Car_man
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  • You're welcome, hilbert.

    Car_man
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  • gerbergerber Posts: 4
    Hi all, great info here. (Even if a bit tough to negotiate at times :P) Anyway, I have a question for you car buying experts!

    I live in NC and am reworking my contract with my company. As part of the new contract I am switching from a company vehicle to a car allowance. The company is going to essentially give me my current vehicle to use as a down-payment.

    It is a '01 Hyundai XG300 with 63000 miles in good condition. I figure it will bring in the neighborhood of $7,000 as a down payment. Here is where things get tricky.

    Do I:
    A) Buy the car from the company for $1.00 (consideration) and pay the tax on Bluebook or however they come up with it?

    The problem here is, I am paying tax to just roll the car over into a down payment anyway... seems to me there is a better way.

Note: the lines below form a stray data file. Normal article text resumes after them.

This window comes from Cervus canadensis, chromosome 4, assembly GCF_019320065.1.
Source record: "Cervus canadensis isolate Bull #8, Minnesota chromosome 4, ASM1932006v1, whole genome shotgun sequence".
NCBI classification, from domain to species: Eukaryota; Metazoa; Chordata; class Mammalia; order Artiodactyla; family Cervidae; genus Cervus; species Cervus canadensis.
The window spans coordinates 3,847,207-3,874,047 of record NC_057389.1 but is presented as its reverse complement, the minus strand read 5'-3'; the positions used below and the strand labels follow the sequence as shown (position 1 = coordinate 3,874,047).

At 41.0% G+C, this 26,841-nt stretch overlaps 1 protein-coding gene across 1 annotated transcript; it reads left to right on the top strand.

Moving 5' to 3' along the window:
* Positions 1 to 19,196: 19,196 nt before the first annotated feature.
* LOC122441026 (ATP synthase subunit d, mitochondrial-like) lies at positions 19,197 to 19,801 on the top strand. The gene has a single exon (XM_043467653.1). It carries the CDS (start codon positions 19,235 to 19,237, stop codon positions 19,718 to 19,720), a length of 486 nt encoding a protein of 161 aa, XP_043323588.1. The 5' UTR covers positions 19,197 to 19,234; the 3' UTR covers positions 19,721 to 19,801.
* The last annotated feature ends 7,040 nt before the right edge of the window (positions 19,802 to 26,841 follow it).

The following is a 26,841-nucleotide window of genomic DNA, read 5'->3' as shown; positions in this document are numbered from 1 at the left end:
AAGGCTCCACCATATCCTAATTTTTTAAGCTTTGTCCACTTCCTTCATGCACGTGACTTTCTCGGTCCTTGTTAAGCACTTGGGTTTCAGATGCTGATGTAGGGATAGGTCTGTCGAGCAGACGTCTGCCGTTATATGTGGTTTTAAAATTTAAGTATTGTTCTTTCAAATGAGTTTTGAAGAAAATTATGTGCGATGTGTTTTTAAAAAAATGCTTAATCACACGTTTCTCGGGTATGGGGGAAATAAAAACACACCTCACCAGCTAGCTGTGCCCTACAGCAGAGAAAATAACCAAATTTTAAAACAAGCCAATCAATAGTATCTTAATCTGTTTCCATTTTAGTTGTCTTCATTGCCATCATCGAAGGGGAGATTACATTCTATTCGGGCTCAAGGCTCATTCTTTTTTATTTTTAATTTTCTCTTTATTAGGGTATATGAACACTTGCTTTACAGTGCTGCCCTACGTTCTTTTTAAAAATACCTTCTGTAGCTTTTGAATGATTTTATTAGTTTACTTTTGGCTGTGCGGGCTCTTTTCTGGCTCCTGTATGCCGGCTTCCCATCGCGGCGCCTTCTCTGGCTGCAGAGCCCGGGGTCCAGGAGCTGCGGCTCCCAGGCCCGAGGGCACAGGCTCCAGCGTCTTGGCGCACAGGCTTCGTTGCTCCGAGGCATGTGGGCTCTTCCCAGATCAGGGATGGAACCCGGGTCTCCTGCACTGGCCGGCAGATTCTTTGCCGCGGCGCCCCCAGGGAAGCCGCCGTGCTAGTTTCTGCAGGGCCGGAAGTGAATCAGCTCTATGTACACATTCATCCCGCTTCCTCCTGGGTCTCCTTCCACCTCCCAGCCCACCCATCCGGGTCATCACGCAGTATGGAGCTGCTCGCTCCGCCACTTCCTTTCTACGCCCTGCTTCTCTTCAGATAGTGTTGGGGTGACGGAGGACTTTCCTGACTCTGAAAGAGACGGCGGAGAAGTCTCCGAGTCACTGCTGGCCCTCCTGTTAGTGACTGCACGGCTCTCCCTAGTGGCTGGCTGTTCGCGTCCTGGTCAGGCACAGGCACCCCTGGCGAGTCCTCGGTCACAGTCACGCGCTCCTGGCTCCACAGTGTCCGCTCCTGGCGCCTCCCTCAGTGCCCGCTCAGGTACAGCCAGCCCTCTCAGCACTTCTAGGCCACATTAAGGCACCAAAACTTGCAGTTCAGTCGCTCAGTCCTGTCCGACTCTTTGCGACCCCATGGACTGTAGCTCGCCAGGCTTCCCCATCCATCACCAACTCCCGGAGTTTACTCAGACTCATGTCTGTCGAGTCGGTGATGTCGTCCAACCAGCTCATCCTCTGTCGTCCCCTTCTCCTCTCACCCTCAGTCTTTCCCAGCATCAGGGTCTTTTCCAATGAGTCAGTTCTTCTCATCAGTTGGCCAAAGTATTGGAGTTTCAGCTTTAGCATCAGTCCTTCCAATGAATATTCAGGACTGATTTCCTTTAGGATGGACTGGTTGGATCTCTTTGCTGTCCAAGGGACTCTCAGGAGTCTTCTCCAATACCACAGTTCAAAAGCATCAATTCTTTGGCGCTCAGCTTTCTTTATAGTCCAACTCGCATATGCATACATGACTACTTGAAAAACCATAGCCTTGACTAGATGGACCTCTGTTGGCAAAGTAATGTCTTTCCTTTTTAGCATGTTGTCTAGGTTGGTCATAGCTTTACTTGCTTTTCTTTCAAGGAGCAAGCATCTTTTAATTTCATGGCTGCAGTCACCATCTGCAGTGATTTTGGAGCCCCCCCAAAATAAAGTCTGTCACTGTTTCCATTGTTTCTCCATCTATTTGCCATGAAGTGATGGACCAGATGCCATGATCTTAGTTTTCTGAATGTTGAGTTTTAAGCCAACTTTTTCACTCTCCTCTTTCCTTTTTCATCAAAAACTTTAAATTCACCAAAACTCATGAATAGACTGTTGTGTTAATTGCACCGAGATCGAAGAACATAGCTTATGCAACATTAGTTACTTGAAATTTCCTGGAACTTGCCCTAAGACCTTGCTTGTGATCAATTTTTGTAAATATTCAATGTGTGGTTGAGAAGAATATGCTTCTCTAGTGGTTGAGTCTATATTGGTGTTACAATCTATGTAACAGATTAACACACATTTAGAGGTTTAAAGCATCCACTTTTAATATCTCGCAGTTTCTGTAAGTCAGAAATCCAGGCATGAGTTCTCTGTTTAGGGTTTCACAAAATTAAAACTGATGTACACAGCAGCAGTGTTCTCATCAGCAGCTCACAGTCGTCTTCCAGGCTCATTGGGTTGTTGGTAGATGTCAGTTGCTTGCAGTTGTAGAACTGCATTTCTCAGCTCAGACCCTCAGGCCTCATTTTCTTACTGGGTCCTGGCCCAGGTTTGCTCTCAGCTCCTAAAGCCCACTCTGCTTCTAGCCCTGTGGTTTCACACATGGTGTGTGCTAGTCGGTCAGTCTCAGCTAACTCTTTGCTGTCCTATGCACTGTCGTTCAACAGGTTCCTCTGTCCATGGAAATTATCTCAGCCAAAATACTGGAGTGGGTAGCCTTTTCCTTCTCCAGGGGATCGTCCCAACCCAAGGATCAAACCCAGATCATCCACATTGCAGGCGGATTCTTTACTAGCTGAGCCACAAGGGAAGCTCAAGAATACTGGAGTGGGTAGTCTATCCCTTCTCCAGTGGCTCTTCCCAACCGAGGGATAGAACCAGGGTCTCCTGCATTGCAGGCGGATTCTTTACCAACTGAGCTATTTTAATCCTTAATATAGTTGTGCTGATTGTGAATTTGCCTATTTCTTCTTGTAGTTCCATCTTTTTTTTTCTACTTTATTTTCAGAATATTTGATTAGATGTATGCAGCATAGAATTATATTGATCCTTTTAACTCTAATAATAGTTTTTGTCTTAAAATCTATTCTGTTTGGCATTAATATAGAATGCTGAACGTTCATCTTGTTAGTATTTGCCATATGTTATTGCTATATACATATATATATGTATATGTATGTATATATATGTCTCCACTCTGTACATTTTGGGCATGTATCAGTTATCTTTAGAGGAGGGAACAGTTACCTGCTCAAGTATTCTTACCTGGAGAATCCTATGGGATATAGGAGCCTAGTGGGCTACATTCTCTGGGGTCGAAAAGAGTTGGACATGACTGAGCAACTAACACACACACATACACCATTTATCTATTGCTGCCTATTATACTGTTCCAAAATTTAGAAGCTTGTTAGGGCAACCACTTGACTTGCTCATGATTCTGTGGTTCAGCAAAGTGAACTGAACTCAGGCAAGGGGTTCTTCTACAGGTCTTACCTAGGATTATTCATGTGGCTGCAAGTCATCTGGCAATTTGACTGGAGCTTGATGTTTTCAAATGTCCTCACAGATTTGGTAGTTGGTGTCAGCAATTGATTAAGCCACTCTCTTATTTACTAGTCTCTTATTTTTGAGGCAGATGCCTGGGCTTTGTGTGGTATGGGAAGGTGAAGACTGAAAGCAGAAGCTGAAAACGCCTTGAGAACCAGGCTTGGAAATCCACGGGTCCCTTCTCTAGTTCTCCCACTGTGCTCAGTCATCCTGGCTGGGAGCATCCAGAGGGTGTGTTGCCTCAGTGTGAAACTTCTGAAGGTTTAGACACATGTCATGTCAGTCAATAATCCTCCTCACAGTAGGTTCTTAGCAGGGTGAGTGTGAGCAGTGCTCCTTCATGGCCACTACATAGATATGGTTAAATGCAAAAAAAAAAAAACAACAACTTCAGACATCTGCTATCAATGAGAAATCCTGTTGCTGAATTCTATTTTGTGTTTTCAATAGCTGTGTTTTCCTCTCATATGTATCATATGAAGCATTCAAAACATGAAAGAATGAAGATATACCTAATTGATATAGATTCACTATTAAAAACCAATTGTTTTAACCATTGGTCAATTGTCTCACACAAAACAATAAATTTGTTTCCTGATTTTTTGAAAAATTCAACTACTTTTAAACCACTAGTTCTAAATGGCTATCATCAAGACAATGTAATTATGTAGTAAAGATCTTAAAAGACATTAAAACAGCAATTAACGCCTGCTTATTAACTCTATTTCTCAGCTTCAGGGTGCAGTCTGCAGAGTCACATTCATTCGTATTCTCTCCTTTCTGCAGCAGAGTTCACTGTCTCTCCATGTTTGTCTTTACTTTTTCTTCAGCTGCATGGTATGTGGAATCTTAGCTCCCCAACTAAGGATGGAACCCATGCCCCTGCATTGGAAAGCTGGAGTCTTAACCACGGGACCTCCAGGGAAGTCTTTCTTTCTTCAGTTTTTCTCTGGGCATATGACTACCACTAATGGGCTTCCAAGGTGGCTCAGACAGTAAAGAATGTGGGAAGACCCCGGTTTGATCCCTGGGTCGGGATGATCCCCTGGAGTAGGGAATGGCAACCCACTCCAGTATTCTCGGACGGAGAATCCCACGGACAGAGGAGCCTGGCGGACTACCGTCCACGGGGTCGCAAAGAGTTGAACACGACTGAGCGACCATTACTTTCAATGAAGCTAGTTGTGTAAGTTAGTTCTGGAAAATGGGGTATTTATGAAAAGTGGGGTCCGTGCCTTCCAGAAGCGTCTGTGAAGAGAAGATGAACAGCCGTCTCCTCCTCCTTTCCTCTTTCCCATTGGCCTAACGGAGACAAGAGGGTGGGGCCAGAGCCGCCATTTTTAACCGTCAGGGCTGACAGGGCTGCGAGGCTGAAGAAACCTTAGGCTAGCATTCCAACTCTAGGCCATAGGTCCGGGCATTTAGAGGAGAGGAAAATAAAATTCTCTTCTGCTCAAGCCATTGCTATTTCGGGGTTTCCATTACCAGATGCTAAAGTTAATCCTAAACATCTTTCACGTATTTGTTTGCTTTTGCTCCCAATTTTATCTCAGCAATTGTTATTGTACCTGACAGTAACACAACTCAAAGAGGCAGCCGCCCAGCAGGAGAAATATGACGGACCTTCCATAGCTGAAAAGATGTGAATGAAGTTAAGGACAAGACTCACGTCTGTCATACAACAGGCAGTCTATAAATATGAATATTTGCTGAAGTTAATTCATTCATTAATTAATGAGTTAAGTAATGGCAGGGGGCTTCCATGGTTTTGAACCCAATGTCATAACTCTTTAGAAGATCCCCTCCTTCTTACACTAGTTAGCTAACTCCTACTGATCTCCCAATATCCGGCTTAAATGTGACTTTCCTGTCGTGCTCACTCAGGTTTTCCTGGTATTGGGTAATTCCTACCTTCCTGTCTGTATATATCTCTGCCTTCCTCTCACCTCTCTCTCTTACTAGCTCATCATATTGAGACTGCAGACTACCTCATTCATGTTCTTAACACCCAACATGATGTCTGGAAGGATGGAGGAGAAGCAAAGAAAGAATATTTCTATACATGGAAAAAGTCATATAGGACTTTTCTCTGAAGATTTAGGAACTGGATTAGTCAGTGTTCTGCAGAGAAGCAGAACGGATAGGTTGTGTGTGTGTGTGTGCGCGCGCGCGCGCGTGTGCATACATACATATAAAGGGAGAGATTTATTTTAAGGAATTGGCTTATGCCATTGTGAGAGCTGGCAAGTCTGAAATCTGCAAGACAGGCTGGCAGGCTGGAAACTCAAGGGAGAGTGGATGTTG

B) I could buy the car for $4000.00 or so (but not actually pay - CFO stuff) and pay tax on less than bluebook.

    Still paying tax here to just roll it over into a DP.

    C)Is there a way for my company to sign the vehicle over to the dealer as my down payment? Would this have income tax implications?

    Note* I think there may be some way to recalim taxes if you buy/sell a vehicle within a certain time frame. IE I buy the vehicle for X and pay 3% of X in tax. Than I turn vehicle over into a down payment and get the 3% back from the State. Can anyone please steer me in the right direction?

    Thanks much in advance!
    G.
  • enya18enya18 Posts: 19
    Okay this might be a dumb question but, when leasing a car- I understand that I should negotiate the purchase price first, then the leasing details. My question is, does the dealer add tax to the purchase price OR the monthly payments? I hope not both!

    Thanks!